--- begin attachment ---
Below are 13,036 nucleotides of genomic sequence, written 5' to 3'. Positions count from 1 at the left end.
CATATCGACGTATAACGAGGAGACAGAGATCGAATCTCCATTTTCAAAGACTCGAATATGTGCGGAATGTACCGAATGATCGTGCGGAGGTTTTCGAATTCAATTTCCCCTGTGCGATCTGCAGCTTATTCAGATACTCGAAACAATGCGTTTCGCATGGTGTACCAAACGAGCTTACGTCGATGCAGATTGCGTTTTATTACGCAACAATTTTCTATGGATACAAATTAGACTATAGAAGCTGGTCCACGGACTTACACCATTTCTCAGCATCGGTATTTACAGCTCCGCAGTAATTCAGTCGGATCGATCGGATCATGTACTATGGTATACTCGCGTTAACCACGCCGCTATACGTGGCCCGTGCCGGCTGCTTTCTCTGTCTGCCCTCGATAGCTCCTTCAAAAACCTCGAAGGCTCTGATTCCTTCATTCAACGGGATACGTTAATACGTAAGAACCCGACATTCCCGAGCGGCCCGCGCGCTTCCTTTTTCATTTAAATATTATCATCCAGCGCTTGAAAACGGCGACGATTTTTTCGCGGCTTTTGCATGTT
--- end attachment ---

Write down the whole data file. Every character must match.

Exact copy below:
Below are 13,036 nucleotides of genomic sequence, written 5' to 3'. Positions count from 1 at the left end.
CATATCGACGTATAACGAGGAGACAGAGATCGAATCTCCATTTTCAAAGACTCGAATATGTGCGGAATGTACCGAATGATCGTGCGGAGGTTTTCGAATTCAATTTCCCCTGTGCGATCTGCAGCTTATTCAGATACTCGAAACAATGCGTTTCGCATGGTGTACCAAACGAGCTTACGTCGATGCAGATTGCGTTTTATTACGCAACAATTTTCTATGGATACAAATTAGACTATAGAAGCTGGTCCACGGACTTACACCATTTCTCAGCATCGGTATTTACAGCTCCGCAGTAATTCAGTCGGATCGATCGGATCATGTACTATGGTATACTCGCGTTAACCACGCCGCTATACGTGGCCCGTGCCGGCTGCTTTCTCTGTCTGCCCTCGATAGCTCCTTCAAAAACCTCGAAGGCTCTGATTCCTTCATTCAACGGGATACGTTAATACGTAAGAACCCGACATTCCCGAGCGGCCCGCGCGCTTCCTTTTTCATTTAAATATTATCATCCAGCGCTTGAAAACGGCGACGATTTTTTCGCGGCTTTTGCATGTT